Indiana Preliminarily Adopts Revised Chloride and Sulfate Water Quality Criteria
In 1990, Indiana adopted numeric water quality criteria for chloride and sulfate based on criteria developed by the U.S. Environmental Protection Agency (EPA). These criteria are important because they are used to calculate numeric water quality based effluent limitations (WQBEL) that are placed in National Pollutant Discharge Elimination System (NPDES) permits issued to wastewater dischargers and are used to develop impaired water listings and watershed management plan goals. There are 69 industrial dischargers and 18 municipal dischargers who will be impacted by this change.
Since the chloride and sulfate standards were first developed, there has been progress in the scientific understanding of toxicity of chloride to aquatic life. The amendment of the water quality criteria is being done as part of the Clean Water Act requirement that states conduct a triennial review of water quality standards and update the standards as needed. The amendment will update the existing chloride criteria for the Non-Great Lakes system and Great Lakes system and make changes to the Non-Great Lakes system sulfate criteria and Great Lakes system implementation procedures to accommodate the updated chloride criteria.
The Indiana Department of Environmental Management (IDEM) is proposing to replace the current chloride criteria in 327 IAC 2-1-6(a)(3) (non-Great Lakes system waters) and 327 IAC 2-1.5-8(a)(3) (Great Lakes system waters) that are expressed as a specific value with equations. These equations will allow the aquatic life chloride criteria to vary depending on the hardness and sulfate concentrations in a waterbody. This proposed change to chloride criteria will apply to all surface waters in Indiana. The sulfate criteria for non-Great Lakes system water bodies in 327 IAC 2-1-6(a)(5) will also be amended because the sulfate criteria are expressed as a function of both chloride concentrations and hardness with a current maximum chloride concentration of 230 mg/l.
IDEM reports that in most instances chronic aquatic life chloride criteria calculated using the proposed rule will be less stringent than the current 230 mg/l criterion. However, acute aquatic life criteria calculated using the equation in the proposed rule will be more stringent than the current 860 mg/l criterion.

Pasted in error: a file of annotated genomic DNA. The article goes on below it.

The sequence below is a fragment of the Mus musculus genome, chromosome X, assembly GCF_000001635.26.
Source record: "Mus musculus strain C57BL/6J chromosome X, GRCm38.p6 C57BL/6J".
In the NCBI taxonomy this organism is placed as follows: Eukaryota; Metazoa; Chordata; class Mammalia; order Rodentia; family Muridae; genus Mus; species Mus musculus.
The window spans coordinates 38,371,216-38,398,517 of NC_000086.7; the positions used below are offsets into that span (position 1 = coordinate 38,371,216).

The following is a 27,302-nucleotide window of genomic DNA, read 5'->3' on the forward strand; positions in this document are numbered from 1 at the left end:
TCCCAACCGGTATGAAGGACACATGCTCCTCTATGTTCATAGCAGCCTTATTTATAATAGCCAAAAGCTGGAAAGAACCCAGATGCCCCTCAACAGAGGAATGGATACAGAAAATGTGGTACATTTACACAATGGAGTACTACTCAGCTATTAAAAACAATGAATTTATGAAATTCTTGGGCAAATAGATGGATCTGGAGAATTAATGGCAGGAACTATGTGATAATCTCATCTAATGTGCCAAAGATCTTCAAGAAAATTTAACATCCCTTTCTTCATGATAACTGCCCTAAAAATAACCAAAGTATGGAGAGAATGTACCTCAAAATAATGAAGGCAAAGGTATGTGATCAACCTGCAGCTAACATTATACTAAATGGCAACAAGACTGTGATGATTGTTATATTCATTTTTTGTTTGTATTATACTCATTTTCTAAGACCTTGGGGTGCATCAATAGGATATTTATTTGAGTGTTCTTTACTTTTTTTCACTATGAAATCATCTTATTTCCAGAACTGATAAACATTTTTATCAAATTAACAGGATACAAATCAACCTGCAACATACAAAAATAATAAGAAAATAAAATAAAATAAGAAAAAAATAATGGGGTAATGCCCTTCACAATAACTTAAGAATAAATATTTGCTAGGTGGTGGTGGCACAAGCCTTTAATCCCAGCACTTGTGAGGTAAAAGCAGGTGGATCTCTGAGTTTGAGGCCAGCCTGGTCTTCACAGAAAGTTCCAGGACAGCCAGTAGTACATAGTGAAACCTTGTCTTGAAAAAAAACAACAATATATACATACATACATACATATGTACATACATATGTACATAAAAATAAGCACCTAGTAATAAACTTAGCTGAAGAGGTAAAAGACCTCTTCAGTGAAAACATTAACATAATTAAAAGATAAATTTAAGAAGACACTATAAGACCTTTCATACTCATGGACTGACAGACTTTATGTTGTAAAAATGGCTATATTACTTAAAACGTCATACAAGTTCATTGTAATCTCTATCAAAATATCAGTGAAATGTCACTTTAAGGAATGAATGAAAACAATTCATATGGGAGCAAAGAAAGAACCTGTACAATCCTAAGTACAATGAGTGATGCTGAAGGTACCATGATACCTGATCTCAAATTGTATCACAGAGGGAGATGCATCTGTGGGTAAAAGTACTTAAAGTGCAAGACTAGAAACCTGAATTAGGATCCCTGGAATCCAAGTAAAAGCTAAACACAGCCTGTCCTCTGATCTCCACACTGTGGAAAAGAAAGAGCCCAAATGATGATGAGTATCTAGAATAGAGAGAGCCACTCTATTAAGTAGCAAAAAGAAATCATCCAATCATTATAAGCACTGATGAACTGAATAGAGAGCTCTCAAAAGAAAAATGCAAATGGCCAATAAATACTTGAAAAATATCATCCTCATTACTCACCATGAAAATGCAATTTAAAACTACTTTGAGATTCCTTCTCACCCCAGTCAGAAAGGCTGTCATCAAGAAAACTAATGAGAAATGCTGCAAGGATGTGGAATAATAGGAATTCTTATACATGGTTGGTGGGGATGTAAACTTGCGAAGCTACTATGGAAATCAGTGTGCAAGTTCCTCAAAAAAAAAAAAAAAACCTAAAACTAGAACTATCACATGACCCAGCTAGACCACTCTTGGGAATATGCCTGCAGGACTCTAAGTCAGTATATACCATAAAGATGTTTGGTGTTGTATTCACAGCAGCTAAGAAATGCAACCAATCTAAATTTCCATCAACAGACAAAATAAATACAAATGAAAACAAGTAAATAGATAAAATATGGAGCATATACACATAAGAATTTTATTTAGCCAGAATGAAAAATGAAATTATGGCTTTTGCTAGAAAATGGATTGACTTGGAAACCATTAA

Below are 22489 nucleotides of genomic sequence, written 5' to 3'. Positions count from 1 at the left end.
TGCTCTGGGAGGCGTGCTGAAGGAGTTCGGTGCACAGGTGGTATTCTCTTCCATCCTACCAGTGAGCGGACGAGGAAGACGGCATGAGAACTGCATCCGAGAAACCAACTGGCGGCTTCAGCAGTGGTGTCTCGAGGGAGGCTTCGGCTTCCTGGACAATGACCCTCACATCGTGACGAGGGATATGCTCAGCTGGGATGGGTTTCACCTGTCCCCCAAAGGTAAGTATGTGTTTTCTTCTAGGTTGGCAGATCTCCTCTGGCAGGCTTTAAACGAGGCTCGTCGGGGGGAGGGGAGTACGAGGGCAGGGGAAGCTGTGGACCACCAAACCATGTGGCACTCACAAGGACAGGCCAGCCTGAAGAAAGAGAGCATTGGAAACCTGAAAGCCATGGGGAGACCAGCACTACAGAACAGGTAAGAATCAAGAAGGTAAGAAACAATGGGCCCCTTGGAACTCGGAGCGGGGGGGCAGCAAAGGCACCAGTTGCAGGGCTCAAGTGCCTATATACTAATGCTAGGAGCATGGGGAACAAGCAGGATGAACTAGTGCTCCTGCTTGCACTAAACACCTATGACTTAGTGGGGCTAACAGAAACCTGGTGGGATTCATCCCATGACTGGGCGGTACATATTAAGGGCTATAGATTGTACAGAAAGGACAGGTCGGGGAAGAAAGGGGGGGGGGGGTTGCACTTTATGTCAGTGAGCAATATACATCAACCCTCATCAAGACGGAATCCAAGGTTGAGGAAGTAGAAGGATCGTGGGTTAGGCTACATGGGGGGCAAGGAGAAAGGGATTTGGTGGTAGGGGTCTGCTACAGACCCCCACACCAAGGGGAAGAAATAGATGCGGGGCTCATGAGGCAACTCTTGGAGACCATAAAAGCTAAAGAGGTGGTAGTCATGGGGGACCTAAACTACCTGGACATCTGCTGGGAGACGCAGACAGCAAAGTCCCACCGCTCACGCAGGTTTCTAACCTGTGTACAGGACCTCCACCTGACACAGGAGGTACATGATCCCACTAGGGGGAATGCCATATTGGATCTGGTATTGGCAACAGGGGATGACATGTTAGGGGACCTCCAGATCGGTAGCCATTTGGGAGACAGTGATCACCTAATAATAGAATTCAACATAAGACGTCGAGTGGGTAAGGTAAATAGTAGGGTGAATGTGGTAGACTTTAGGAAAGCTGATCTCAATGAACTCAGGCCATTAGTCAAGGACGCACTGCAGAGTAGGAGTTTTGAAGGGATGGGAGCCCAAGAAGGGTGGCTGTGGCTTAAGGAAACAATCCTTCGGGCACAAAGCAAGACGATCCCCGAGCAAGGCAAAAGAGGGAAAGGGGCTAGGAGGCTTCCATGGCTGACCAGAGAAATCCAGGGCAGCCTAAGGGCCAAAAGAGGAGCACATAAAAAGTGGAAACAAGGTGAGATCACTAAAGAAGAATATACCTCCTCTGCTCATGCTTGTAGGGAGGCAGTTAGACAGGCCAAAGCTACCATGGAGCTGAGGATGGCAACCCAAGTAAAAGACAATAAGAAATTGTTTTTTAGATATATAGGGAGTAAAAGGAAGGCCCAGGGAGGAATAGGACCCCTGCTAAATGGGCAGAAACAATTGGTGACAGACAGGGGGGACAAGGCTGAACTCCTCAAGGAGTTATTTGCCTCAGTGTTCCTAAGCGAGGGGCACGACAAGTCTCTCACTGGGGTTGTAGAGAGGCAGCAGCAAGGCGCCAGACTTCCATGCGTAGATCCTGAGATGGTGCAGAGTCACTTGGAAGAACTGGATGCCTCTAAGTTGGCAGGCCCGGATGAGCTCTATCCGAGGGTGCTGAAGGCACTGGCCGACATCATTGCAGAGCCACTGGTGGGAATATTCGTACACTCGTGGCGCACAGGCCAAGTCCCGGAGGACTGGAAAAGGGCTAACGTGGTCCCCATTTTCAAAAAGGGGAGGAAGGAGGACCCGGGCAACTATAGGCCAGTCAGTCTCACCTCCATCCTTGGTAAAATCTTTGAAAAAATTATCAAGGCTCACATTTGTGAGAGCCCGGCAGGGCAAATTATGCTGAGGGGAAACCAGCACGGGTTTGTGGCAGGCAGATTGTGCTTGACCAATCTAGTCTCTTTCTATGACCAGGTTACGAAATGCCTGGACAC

The amendment will affect Lake Michigan’s chloride criteria, deleting the current 850 mg/l criterion maximum concentration and 230 mg/l criterion continuous concentration. These would be replaced by a single chloride criterion of 250 mg/l. Lake Michigan’s sulfate criterion would remain at 250 mg/l.
While permit holders will continue to have costs associated with meeting chloride permit limits and monitoring requirements, according to IDEM the costs may be less than under the currently established chloride water quality criteria. Moreover, dischargers with permit limits will need to sample and analyze for sulfate if they are not already doing so.
On March 14, 2012, the Water Pollution Control Board (WPCB) preliminarily adopted the draft chloride sulfate water quality standard rule without making any changes. The next step is for the proposed rule to be submitted to the Indiana Register (IR) for posting along with a notice of public hearing. There will be no third comment period for the proposed rule because it was unchanged from the draft rule that was posted in the IR at second notice. The date of the WPCB hearing to consider final adoption has not yet been determined. Once the WPCB adopts the rule and the rule becomes effective, the amended water quality criteria will be submitted to the EPA for approval.
To view a complete PDF of the March/April 2012 issue of the Environmental Letter, click HERE.